Business continuity and disaster recovery strategies require a great deal of foresight, especially now that data has become the bedrock of many modern working environments. Large enterprises, SMBs and even nonprofit organizations aggregate massive quantities of data to help inform their decision making and improve operational agility. In fact, around 2.5 quintillion bytes of data are created each day, according to a 2018 article from Forbes, with around 90 percent of all data in the world having been generated in the past three years. This pace is only accelerating, yet the growing reliance on data analytics has opened the door to a variety of new challenges for businesses and customers alike.
In the past, commercial businesses largely developed disaster recovery plans that focused on physical threats, such as severe weather, flooding and fires. However, the digitization of contemporary business practices has upended this approach, shifting concern from the physical to the virtual world. Data loss is now a chief point of anxiety for most organizations, costing U.S. businesses over $12 billion per year, as reported by Beyond Technology. The best way to protect against data loss (and other threats) is for organizations to develop business continuity and disaster recovery protocols that align with their unique operational needs. To help you get started, consider these five important steps for building an effective IT business continuity plan:
Step 1: Threat Assessment
The first step to developing a comprehensive BCDR strategy is to understand the exact threats your company faces — from hurricanes to cyberattacks, and everything in between. While natural disasters have led to instances of data loss, these events only account for around 1 percent of all reported cases, per Beyond Technology. Some of the leading causes of data loss include:
- Hardware or system failure
- Malware, viruses and security breaches
- Software corruption
- Human error
- Data theft
Assessing these risk categories can help you identify which threats your organization is most vulnerable to. For example, companies that store their data in facilities located in coastal regions must consider the impact of tropical storms. Severe weather aside, almost all businesses should consider themselves a potential target for cyber crime, as incidents of malware, ransomware and data theft continue to grow increasingly common.
Step 2: Infrastructure Review
Once you’ve evaluated all the potential risks, the next step is to review the current state of your IT infrastructure to identify vulnerabilities and opportunities for improvement. This can be a real challenge for large organizations that operate thousands of on-premises workstations, as each endpoint is a potential attack vector for would-be hackers. As the internet of things and BYOD culture have grown increasingly commonplace, IT administrators have had to widen the scope of their security protocols to cover a variety of new devices, from smartphones to wireless printers. Consider these important questions as you review your IT infrastructure:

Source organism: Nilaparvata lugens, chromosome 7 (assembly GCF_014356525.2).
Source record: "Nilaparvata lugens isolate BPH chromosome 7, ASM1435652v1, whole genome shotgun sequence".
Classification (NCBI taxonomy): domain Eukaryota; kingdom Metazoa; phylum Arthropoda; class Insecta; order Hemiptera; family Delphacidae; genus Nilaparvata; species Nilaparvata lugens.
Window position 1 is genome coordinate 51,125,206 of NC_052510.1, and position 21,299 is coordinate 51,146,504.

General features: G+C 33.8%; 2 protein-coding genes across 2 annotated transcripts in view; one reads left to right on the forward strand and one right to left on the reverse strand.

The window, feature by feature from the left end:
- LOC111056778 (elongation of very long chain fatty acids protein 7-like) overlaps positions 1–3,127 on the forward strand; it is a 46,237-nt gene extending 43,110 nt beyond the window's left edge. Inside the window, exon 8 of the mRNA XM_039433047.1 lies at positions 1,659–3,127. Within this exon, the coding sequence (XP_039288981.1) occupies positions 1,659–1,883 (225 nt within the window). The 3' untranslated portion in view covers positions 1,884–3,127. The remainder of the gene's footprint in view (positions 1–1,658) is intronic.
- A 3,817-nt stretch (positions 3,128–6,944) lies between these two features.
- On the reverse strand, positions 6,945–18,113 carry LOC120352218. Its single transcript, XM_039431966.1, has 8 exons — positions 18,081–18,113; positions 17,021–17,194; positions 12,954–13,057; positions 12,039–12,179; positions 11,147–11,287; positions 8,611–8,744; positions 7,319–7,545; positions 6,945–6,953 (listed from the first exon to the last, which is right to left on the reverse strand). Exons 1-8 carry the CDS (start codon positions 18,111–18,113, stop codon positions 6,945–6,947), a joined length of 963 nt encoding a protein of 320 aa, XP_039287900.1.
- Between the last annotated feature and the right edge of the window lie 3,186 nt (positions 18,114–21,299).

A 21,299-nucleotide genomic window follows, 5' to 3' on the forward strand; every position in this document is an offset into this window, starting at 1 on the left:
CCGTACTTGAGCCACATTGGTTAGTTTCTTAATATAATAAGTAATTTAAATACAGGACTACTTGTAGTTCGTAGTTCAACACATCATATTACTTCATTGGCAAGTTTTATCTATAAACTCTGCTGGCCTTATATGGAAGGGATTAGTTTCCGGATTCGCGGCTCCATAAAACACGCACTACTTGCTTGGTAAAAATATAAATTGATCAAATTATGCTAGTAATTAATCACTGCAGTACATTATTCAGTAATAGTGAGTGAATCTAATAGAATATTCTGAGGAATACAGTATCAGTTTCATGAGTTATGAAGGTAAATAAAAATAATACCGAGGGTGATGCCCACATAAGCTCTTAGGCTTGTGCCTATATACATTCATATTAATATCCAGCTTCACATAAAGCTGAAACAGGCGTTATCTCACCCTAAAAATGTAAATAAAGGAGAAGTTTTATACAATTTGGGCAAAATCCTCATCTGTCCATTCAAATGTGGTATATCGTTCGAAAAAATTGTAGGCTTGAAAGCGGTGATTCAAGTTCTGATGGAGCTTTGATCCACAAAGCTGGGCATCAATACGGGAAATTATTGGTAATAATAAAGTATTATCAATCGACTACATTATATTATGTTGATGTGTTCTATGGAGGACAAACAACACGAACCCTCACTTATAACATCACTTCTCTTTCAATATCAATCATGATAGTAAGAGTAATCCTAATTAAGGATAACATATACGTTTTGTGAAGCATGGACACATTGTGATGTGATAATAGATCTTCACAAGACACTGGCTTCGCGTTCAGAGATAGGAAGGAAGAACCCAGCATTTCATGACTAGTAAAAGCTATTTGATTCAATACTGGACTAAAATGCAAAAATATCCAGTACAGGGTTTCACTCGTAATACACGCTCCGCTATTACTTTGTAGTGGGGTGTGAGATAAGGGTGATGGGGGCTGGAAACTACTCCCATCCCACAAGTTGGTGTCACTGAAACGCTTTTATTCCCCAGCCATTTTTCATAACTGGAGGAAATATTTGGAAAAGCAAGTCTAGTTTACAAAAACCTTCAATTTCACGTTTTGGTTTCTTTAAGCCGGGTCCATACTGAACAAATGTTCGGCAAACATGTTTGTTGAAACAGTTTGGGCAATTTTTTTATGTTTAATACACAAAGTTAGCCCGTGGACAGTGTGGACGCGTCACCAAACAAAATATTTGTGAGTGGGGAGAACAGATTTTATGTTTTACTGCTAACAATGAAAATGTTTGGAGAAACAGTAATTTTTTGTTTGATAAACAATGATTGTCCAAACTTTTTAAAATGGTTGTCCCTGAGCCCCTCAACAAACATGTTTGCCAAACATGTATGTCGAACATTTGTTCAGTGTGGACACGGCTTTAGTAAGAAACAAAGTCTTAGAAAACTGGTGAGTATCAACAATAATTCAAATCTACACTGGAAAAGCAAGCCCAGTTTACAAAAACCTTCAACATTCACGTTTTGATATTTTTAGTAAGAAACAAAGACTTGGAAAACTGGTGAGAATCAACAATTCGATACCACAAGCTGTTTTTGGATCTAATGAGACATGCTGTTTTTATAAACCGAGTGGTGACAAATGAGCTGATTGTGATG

- How many computers are in use and what OS do they run?
- What other hardware solutions (printers, photocopiers, etc.) have been deployed?
- Do personal devices have access to your network?
- How many employees work remotely?
- Where is data primarily stored, on-premises or offsite?
- Is your data backed up at a disaster recovery site?
Step 3: IT Solutions Integration
Integrating cutting-edge technologies can help you shore up your defenses and protect your network from intentional and accidental damage. After you’ve assessed your current operational environment, the next step is to seek out applications that can strengthen your network security and insulate your endpoints. Some examples include:
- Cloud storage: Storing or backing up your data on a cloud platform can prevent massive data loss following an onsite network or system failure. According to CIO, 20 percent of cloud storage users are able to recover from site disasters in four hours or less, in part due to the agility of modern data management solutions.
- Reboot to restore software: Hardware failures and software bugs can significantly disrupt your employees’ workflows, leading to productivity losses and a high volume of IT support tickets. Reboot to restore technology allows end users to resolve their own computer problems with a simple restart of their workstations, and can even remove malware and ransomware without the need for re-imaging.
Step 4: Process Development
The final step for creating a robust business continuity plan for your IT infrastructure is to develop clear, detailed threat mitigation procedures that can address each risk independently. When disaster strikes, each member of your BCDR team must understand what recovery processes they are in charge of, and how to perform their assigned activities as quickly and efficiently as possible. Without a comprehensive response plan, your organization could experience a prolonged outage that may threaten your overall financial stability — 93 percent of companies that lose their data centers for 10 days or more go bankrupt within one year, per Boston Computing Network.
Effective business continuity relies on the continuous assessment and improvement of your network and system security processes, as protecting your IT infrastructure against today’s physical and virtual risks does not mean you’ll be safe from the sophisticated threats of tomorrow. Farnoics’ Deep Freeze software can help you efficiently manage your IT assets while securing your data against a wide range of risk factors, from malware attacks to user error and more.
To learn more about how Faronics’ solutions have ensured high system availability for over 30,000 organizations worldwide, contact us today.